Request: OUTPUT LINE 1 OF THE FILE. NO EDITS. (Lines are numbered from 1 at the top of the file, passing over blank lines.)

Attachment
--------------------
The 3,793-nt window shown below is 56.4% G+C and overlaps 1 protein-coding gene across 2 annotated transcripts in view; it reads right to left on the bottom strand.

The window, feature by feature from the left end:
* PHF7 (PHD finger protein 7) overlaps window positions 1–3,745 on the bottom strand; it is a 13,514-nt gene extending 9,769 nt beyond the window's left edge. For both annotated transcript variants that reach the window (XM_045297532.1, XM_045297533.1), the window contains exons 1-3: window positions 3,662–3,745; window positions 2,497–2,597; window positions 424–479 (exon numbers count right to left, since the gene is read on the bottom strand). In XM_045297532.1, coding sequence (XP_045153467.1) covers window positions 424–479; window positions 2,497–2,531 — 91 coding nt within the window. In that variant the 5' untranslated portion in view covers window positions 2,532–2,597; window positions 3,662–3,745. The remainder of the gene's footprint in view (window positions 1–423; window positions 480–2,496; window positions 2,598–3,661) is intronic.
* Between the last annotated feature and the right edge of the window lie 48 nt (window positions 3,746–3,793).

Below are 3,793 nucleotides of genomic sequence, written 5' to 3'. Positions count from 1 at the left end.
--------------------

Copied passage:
The 3,793-nt window shown below is 56.4% G+C and overlaps 1 protein-coding gene across 2 annotated transcripts in view; it reads right to left on the bottom strand.